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What Causes Sleepless Nights?
Regardless of extensive physical activity and extreme exhaustion, some people experience continued difficulties sleeping. They may struggle falling asleep, even after following steps like clearing their living space of key distractions, including noise, uncomfortable bedding, and the bright glare associated with laptops and smartphone screens. Multiple factors exist behind sleepless nights, and some individuals who constantly struggle to get adequate sleep may need a doctor’s care.
Insomnia, a chronic condition characterized by the inability to fall or remain asleep, causes fatigue, grogginess, and mood instability. While reducing your ability to perform daily tasks, insomnia makes you increasingly vulnerable to more serious health complications, including stroke, cancer, heart disease, and dementia. Some people experience insomnia for a short period of time, while others suffer for years.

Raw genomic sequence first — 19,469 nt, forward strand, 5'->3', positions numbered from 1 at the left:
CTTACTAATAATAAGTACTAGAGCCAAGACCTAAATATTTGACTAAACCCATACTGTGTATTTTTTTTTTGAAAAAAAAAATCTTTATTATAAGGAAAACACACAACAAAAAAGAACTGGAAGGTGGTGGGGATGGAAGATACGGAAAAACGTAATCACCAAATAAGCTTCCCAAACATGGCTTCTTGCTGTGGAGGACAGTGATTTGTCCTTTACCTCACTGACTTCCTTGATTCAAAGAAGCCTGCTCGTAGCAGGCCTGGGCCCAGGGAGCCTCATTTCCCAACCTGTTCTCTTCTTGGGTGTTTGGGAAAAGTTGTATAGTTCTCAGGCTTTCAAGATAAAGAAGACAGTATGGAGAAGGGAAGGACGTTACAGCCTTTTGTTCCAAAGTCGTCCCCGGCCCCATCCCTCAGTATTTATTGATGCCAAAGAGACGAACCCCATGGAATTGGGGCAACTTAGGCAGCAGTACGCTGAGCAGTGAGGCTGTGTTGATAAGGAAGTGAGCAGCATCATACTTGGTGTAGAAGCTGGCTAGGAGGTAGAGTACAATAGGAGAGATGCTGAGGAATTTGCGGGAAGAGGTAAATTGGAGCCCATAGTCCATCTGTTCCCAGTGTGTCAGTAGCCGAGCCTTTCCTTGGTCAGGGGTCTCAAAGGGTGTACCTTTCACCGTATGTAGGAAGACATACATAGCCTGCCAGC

Other Reasons You’re Sleepless
Though insomnia remains a prominent cause of being sleepless, other factors deserve consideration and appropriate resolution. Psychological and medical explanations for being sleepless include:
Sleep disorders, including sleep apnea and restless leg syndrome.
Medications like Adderall, thyroid hormones, steroids, birth control pills, and caffeinated pain relievers like Excedrin.
Asthma, allergies, and other respiratory ailments.
Mental dysfunction, including stress, depression, bipolar mania, and agitation.
When To Seek Help
Even after establishing a solid sleep schedule while eliminating distractions from your sleeping space, you may still struggle with being sleepless. Insomnia, along with other problems listed, call for qualified medical guidance. A sleep specialist may further evaluate you for more serious conditions, while changes to your medication and dietary regimen are made to improve your quality of sleep.
Do not hesitate to schedule an appointment with a doctor should sleepless nights continue. Uptown Emergency Room realizes the seriousness of sleep deprivation and the implications it holds on your personal and professional life. If you are located within the Dallas area, call us at (214) 217-1818.